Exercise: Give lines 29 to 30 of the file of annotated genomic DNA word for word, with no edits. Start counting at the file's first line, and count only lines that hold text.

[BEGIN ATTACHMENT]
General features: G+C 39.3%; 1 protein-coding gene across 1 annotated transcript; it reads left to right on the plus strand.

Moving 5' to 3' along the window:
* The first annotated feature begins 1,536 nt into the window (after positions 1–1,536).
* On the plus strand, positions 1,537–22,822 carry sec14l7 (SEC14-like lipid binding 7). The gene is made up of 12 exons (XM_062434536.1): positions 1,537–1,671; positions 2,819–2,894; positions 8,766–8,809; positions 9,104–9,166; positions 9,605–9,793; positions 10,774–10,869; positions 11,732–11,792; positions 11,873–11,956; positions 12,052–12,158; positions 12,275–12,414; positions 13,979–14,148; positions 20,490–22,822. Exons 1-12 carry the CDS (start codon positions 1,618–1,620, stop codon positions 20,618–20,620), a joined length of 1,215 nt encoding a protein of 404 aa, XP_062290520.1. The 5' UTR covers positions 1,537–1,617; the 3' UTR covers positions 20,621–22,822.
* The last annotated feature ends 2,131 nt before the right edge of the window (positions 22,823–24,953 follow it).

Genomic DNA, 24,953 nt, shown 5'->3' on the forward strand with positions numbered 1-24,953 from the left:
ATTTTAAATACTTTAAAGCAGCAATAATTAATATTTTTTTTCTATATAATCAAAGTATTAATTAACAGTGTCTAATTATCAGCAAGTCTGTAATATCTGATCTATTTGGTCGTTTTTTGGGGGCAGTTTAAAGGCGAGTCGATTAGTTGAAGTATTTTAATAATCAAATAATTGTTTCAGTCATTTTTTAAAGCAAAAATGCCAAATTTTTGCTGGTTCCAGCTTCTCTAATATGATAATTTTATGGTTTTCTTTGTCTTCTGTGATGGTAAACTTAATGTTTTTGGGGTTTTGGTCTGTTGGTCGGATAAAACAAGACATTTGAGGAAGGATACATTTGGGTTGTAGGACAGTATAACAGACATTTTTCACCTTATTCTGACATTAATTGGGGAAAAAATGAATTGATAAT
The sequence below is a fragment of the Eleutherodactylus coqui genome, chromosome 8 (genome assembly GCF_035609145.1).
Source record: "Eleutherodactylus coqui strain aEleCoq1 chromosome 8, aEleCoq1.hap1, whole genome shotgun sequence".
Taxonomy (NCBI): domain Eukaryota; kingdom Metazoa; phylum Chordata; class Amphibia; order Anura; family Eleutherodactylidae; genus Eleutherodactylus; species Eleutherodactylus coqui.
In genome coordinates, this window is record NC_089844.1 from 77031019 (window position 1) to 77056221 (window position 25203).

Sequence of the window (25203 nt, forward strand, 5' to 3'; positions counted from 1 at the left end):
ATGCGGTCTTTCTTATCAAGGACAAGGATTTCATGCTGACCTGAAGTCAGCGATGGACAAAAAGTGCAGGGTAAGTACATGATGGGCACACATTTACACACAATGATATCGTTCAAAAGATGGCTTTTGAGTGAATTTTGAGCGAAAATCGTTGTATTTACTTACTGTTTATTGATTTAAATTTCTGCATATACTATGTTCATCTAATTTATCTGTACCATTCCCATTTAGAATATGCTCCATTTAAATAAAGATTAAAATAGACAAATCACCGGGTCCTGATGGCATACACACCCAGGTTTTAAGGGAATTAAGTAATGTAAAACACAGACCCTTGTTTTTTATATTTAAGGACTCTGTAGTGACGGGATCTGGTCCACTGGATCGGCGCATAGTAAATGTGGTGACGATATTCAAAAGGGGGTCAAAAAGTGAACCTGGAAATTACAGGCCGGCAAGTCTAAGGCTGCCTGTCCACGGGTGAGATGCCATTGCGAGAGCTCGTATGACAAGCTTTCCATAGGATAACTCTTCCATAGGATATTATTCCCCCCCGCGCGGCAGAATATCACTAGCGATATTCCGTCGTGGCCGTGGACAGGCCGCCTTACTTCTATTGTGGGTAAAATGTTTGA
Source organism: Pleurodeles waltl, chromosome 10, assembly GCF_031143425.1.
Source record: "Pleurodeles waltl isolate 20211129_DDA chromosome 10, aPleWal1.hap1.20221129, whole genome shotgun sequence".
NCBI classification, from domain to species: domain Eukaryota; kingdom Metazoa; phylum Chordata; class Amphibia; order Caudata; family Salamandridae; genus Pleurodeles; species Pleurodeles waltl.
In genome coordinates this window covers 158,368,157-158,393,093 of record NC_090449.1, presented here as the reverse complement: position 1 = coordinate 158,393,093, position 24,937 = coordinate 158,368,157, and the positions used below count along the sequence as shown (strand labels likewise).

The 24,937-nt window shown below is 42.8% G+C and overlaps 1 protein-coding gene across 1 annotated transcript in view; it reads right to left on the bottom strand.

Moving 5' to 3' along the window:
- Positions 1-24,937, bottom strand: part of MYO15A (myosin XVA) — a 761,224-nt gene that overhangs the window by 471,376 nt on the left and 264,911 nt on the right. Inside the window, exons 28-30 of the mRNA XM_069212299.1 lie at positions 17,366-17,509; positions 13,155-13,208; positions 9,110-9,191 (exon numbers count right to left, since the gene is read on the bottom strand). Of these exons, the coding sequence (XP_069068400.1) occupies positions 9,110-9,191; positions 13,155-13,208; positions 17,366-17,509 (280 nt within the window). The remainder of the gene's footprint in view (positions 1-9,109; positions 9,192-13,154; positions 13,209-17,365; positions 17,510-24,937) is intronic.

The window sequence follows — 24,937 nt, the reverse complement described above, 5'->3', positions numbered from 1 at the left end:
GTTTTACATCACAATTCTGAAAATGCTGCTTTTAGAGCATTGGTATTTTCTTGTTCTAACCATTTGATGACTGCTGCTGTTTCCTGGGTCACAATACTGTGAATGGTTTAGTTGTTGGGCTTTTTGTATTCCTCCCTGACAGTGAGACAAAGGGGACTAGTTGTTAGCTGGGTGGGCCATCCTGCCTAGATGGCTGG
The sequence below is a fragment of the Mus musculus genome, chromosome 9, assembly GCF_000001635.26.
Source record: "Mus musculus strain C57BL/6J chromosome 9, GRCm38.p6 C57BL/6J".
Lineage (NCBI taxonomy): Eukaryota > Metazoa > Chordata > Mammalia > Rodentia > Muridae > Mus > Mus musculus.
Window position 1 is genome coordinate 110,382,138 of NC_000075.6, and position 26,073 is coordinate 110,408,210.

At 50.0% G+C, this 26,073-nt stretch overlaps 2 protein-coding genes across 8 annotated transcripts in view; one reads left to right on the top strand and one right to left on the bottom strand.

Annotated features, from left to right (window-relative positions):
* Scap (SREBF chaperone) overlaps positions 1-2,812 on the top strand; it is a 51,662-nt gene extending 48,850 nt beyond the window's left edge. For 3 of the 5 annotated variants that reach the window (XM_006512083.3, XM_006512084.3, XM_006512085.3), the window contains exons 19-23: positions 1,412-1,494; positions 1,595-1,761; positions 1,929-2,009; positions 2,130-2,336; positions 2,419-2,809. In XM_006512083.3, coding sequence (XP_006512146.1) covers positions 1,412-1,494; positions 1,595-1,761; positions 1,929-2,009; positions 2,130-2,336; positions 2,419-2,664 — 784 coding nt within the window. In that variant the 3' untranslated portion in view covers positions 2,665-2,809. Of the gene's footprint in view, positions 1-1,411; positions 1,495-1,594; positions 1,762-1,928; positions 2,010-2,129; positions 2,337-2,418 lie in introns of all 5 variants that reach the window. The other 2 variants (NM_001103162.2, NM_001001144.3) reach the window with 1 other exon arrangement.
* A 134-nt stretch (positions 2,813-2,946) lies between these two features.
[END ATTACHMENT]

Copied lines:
* Scap (SREBF chaperone) overlaps positions 1-2,812 on the top strand; it is a 51,662-nt gene extending 48,850 nt beyond the window's left edge. For 3 of the 5 annotated variants that reach the window (XM_006512083.3, XM_006512084.3, XM_006512085.3), the window contains exons 19-23: positions 1,412-1,494; positions 1,595-1,761; positions 1,929-2,009; positions 2,130-2,336; positions 2,419-2,809. In XM_006512083.3, coding sequence (XP_006512146.1) covers positions 1,412-1,494; positions 1,595-1,761; positions 1,929-2,009; positions 2,130-2,336; positions 2,419-2,664 — 784 coding nt within the window. In that variant the 3' untranslated portion in view covers positions 2,665-2,809. Of the gene's footprint in view, positions 1-1,411; positions 1,495-1,594; positions 1,762-1,928; positions 2,010-2,129; positions 2,337-2,418 lie in introns of all 5 variants that reach the window. The other 2 variants (NM_001103162.2, NM_001001144.3) reach the window with 1 other exon arrangement.
* A 134-nt stretch (positions 2,813-2,946) lies between these two features.